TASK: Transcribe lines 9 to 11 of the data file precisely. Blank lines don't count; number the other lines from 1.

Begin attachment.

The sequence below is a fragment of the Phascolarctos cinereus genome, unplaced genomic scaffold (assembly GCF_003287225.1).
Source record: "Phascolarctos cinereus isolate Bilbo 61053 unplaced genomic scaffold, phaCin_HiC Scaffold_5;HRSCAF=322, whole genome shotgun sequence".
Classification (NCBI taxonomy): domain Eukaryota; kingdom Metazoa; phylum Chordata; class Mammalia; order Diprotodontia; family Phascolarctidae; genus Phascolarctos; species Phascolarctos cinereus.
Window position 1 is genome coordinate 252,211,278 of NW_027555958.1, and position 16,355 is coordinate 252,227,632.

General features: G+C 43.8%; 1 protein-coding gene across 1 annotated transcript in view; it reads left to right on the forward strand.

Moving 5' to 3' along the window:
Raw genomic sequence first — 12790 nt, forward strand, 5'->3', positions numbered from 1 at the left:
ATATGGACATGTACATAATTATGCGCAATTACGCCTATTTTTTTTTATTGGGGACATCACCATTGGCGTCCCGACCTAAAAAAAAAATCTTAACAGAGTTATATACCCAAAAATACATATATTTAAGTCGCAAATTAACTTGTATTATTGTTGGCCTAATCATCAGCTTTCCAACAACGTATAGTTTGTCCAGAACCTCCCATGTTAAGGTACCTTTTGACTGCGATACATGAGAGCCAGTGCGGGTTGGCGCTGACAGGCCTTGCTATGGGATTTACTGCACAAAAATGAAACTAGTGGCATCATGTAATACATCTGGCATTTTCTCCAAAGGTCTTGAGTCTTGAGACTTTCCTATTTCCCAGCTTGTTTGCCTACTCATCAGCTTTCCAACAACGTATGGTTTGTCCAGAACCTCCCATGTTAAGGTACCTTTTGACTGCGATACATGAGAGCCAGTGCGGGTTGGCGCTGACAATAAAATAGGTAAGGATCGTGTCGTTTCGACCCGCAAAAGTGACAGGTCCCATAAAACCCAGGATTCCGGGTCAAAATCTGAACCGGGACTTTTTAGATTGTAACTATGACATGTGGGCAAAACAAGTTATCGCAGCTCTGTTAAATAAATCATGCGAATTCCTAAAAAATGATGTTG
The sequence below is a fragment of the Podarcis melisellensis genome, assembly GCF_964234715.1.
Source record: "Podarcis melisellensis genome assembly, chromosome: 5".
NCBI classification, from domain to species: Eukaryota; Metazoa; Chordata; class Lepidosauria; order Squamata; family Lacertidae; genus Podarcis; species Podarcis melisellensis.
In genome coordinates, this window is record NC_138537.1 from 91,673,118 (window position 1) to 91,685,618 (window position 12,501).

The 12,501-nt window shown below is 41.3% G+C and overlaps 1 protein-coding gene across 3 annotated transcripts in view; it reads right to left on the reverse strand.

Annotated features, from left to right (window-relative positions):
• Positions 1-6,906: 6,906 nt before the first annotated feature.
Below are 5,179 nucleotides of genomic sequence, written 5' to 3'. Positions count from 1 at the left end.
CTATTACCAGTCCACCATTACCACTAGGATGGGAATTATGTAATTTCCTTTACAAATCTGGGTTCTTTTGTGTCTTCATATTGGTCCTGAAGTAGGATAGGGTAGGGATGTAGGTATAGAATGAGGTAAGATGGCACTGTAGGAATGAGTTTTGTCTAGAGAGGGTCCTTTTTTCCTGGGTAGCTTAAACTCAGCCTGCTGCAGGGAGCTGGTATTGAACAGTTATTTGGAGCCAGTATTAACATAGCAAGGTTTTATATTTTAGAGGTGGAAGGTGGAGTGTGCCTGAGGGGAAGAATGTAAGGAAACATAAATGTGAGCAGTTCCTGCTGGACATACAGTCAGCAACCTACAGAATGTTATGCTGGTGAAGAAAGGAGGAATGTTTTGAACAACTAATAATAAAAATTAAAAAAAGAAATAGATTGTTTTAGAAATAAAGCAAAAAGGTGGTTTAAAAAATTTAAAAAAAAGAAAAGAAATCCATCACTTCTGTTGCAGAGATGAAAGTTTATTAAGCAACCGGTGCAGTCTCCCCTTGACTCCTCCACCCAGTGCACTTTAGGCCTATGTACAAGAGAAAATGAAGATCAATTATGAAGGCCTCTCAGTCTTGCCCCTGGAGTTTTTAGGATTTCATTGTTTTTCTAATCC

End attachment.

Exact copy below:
The sequence below is a fragment of the Podarcis melisellensis genome, assembly GCF_964234715.1.
Source record: "Podarcis melisellensis genome assembly, chromosome: 5".
NCBI classification, from domain to species: Eukaryota; Metazoa; Chordata; class Lepidosauria; order Squamata; family Lacertidae; genus Podarcis; species Podarcis melisellensis.